Solidification in material processing has recently been extended to include the effects of fluid flow in the melt. The Navier-Stokes equations govern the motion of fluids. Liquid metals for example, undergoes through both cooling and solidification phase change. In order to accurately track the changes of the liquid metal, these equations, which are used to examine changes of properties during dynamic and thermal interactions. In addition, these equations are broadly applied mathematical models and are adjustable to fit the content of the problem and expressed based on the conservation of mass, momentum, and energy 1. They can be seen as Newton’s second law of motion for fluids. Newton’s second law states that the rate of change of momentum of a body is directly proportional to the force applied. As a result, this change in momentum takes place in the direction of the applied force. There is an assumption that must be made when dealing with the Navier-Stokes equations. The assumption is that the stress in the fluid is equal to the sum of a diffusing viscous term and a pressure term. The diffusing viscous term is proportional to the gradient of velocity.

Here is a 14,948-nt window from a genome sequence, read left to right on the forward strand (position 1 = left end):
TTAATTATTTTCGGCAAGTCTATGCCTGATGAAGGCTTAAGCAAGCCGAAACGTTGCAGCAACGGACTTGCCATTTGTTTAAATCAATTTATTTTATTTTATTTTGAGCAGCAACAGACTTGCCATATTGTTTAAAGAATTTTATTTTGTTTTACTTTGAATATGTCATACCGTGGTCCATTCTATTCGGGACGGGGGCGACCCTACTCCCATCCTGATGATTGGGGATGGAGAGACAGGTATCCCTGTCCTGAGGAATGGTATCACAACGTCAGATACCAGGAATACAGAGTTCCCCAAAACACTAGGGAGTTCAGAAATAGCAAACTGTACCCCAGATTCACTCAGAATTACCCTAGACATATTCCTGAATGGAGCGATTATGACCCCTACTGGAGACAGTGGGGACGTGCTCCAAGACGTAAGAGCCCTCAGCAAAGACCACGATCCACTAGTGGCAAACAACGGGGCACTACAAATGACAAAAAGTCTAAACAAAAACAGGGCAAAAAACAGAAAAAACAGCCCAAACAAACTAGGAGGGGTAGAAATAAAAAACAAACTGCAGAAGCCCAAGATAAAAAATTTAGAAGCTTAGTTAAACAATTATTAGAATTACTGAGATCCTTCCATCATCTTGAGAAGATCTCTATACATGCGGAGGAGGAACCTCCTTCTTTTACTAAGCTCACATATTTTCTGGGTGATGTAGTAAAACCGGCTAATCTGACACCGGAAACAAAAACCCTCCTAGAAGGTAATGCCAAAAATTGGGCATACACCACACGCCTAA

The momentum in a control volume is kept constant. This implies the conservation of momentum. In the case of a compressible Newtonian fluid, this yields:
? is noted as the fluid density, u is the fluid velocity, p is the fluid pressure, ? is the fluid dynamic viscosity, I is the identity matrix, and F is force. The different numbered terms correspond to the different types of forces. Term 1 are the inertial forces, term 2 are the pressure forces, term 3 are the viscous forces, and term 4 are the external forces applied to the fluid. These equations are always solved together with the continuity equation:
The Navier-Stokes equations represent the conservation of momentum, whereas the continuity equation represents the conservation of mass. In addition, the energy equation, or the first law of thermodynamics represents the conservation of energy.